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Neuropathologist vs. Neurologist: What Are the Differences?

Learn about the two careers and review some of the similarities and differences between them.

Neuropathologists and neurologists are both medical professionals who specialize in the nervous system. However, their job duties, educational requirements and career outlooks differ in several ways. In this article, we compare and contrast these two professions, including their job duties, educational requirements and average salaries.

What is a Neuropathologist?

Neuropathologists are doctors who specialize in the diagnosis of diseases of the nervous system. They use a variety of techniques to examine the brain and spinal cord, including microscopes, to look for evidence of disease. Neuropathologists often work with other doctors, such as neurologists and psychiatrists, to help diagnose and treat patients with nervous system disorders. They may also conduct research to develop new ways to diagnose and treat these disorders.

What is a Neurologist?

A neurologist is a medical doctor who specializes in diagnosing and treating disorders of the nervous system. This includes the brain, the spinal cord, and the nerves that connect them. Neurologists use a variety of tests and procedures to diagnose and treat neurological disorders. These can include physical exams, neurological exams, brain imaging tests, and nerve function tests. Once a diagnosis is made, a neurologist can provide treatment options, which may include medication, surgery, or rehabilitation.

Neuropathologist vs. Neurologist

Here are the main differences between a neuropathologist and a neurologist.

Job Duties

Neurologists and neuropathologists perform different duties to fulfill their jobs. Neurologists examine patients who have neurological disorders, such as epilepsy or Alzheimer’s disease. They conduct physical examinations and ask patients questions about their symptoms. Based on this information, they may order diagnostic tests, such as MRIs or CT scans, to identify the source of the patient’s condition.

Neuropathologists study brain tissue samples from patients who underwent neurological exams or testing. They use specialized techniques to analyze these samples and determine if there are signs of a neurological disorder. These professionals also communicate with neurologists regarding test results so that the doctors can better treat their patients.

Job Requirements

Neuropathologists and neurologists must complete medical school to enter their respective fields. During medical school, students take classes on topics like human anatomy and physiology, medical ethics and pharmacology. They also complete clinical rotations in different areas of medicine, such as surgery, pediatrics or psychiatry. After completing medical school, neuropathologists and neurologists must obtain a license from the state they wish to practice in.

Both neuropathologists and neurologists must complete a residency program after medical school. Residency programs for neuropathologists typically last four years, while residencies for neurologists can last up to seven years. During their residencies, both neuropathologists and neurologists receive training in their specialty area. Neurologists also have the option to complete a fellowship after their residency, which provides additional training in a subspecialty of neurology, such as stroke, epilepsy or sleep disorders.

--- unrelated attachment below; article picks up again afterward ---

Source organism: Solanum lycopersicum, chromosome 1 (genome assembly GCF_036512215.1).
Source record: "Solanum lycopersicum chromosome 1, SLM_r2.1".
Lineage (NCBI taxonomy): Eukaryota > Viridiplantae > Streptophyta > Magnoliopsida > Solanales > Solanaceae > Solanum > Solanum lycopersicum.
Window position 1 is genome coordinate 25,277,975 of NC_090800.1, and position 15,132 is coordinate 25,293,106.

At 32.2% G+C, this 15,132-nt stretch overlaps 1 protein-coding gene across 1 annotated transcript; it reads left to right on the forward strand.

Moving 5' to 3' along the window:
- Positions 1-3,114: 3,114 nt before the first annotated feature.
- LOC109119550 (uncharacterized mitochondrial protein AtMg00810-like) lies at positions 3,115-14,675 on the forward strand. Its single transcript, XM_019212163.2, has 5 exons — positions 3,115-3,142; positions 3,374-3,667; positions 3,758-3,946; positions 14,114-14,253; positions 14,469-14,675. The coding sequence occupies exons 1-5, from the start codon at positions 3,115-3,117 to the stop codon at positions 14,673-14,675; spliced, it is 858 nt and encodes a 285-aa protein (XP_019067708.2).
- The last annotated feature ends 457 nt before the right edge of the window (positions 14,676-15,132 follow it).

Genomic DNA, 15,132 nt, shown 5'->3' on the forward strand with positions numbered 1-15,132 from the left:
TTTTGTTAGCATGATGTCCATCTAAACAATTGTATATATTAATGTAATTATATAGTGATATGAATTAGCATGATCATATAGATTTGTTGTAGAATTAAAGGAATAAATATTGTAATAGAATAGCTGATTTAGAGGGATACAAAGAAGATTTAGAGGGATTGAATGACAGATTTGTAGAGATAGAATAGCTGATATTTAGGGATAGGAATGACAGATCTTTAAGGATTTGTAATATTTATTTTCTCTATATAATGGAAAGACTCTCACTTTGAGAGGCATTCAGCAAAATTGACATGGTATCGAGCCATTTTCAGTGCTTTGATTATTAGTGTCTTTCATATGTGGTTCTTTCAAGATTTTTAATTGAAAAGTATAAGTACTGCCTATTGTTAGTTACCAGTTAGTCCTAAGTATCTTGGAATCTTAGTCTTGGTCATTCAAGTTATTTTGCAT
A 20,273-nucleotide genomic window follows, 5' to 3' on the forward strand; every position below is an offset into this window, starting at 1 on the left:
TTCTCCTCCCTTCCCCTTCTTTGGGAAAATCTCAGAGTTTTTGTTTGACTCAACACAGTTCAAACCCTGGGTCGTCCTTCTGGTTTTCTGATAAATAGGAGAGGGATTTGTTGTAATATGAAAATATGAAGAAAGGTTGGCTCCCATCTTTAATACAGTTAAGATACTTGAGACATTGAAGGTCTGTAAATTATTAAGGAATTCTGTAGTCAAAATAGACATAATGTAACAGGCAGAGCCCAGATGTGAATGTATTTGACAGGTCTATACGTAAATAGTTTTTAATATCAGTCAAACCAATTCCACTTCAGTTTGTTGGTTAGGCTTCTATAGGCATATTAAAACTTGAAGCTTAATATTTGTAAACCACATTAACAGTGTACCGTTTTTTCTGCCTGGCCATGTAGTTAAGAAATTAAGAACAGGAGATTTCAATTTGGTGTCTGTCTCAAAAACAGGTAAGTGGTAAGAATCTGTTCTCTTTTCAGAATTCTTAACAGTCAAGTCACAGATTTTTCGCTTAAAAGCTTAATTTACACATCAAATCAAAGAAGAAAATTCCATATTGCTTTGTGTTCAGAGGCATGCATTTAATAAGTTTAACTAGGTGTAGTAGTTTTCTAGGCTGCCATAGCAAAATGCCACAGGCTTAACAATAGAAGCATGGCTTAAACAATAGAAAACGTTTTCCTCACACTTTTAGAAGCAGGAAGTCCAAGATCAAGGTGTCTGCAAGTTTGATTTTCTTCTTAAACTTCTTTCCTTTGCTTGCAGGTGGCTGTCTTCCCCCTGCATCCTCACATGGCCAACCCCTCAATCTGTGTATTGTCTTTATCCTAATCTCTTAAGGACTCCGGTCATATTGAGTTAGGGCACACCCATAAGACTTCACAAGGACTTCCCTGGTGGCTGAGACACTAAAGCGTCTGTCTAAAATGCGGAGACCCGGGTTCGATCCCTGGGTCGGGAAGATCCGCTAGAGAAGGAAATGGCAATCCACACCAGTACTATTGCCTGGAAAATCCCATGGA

Work Environment

Both neurologists and neuropathologists work in hospitals, but they may also work in private practices or research facilities. Neuropathologists typically spend more time working in laboratories than neurologists do. They may perform autopsies on brain tissue to determine the cause of death for patients who have suffered from neurological disorders.

Neurologists usually work in outpatient settings, such as clinics and doctor’s offices. They may travel to different locations to provide care to their patients.


Both neuropathologists and neurologists need excellent communication skills. Neuropathologists often work with patients to collect their medical history and explain their diagnosis and treatment options. Neurologists also need to be able to communicate effectively with patients, as they must provide them with instructions for taking medication, making lifestyle changes and managing their condition.

Both of these professionals need critical-thinking skills to make accurate diagnoses. They both review test results and patient symptoms to determine the best course of action. However, neuropathologists also use their critical-thinking skills when they are conducting research to develop new treatments or cures for neurological diseases.

Neurologists need to have strong interpersonal skills because they often work with people who are experiencing a great deal of stress due to their condition. They need to be able to build rapport with their patients and help them feel comfortable discussing sensitive topics. Neuropathologists also need interpersonal skills when they are working with patients, but they may not need them to the same extent as neurologists because they are not typically providing ongoing care.


The average salary for a neuropathologist is $155,433 per year, while the average salary for a neurologist is $245,269 per year. The salary for both of these positions can vary depending on the location of the job, the level of experience and the type of employer.


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